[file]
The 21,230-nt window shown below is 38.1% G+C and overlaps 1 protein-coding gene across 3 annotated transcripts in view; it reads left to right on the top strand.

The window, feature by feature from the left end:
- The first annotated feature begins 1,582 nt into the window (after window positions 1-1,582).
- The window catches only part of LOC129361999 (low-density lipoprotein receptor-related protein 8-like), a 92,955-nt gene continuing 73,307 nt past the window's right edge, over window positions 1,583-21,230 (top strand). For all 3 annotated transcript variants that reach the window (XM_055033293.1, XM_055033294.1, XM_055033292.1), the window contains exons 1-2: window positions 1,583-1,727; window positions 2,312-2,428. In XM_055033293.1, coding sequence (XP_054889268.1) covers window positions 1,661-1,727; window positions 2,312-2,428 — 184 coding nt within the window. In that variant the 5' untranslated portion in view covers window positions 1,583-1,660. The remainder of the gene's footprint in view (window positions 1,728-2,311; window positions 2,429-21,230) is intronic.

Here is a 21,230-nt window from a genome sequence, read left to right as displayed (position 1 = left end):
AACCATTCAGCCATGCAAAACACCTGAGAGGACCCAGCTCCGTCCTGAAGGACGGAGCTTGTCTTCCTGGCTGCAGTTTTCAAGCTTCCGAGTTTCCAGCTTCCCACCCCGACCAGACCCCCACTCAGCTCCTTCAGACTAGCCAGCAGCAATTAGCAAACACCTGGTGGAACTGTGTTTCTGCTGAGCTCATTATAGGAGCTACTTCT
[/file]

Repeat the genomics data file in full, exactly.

The 21,230-nt window shown below is 38.1% G+C and overlaps 1 protein-coding gene across 3 annotated transcripts in view; it reads left to right on the top strand.

The window, feature by feature from the left end:
- The first annotated feature begins 1,582 nt into the window (after window positions 1-1,582).
- The window catches only part of LOC129361999 (low-density lipoprotein receptor-related protein 8-like), a 92,955-nt gene continuing 73,307 nt past the window's right edge, over window positions 1,583-21,230 (top strand). For all 3 annotated transcript variants that reach the window (XM_055033293.1, XM_055033294.1, XM_055033292.1), the window contains exons 1-2: window positions 1,583-1,727; window positions 2,312-2,428. In XM_055033293.1, coding sequence (XP_054889268.1) covers window positions 1,661-1,727; window positions 2,312-2,428 — 184 coding nt within the window. In that variant the 5' untranslated portion in view covers window positions 1,583-1,660. The remainder of the gene's footprint in view (window positions 1,728-2,311; window positions 2,429-21,230) is intronic.

Here is a 21,230-nt window from a genome sequence, read left to right as displayed (position 1 = left end):
AACCATTCAGCCATGCAAAACACCTGAGAGGACCCAGCTCCGTCCTGAAGGACGGAGCTTGTCTTCCTGGCTGCAGTTTTCAAGCTTCCGAGTTTCCAGCTTCCCACCCCGACCAGACCCCCACTCAGCTCCTTCAGACTAGCCAGCAGCAATTAGCAAACACCTGGTGGAACTGTGTTTCTGCTGAGCTCATTATAGGAGCTACTTCT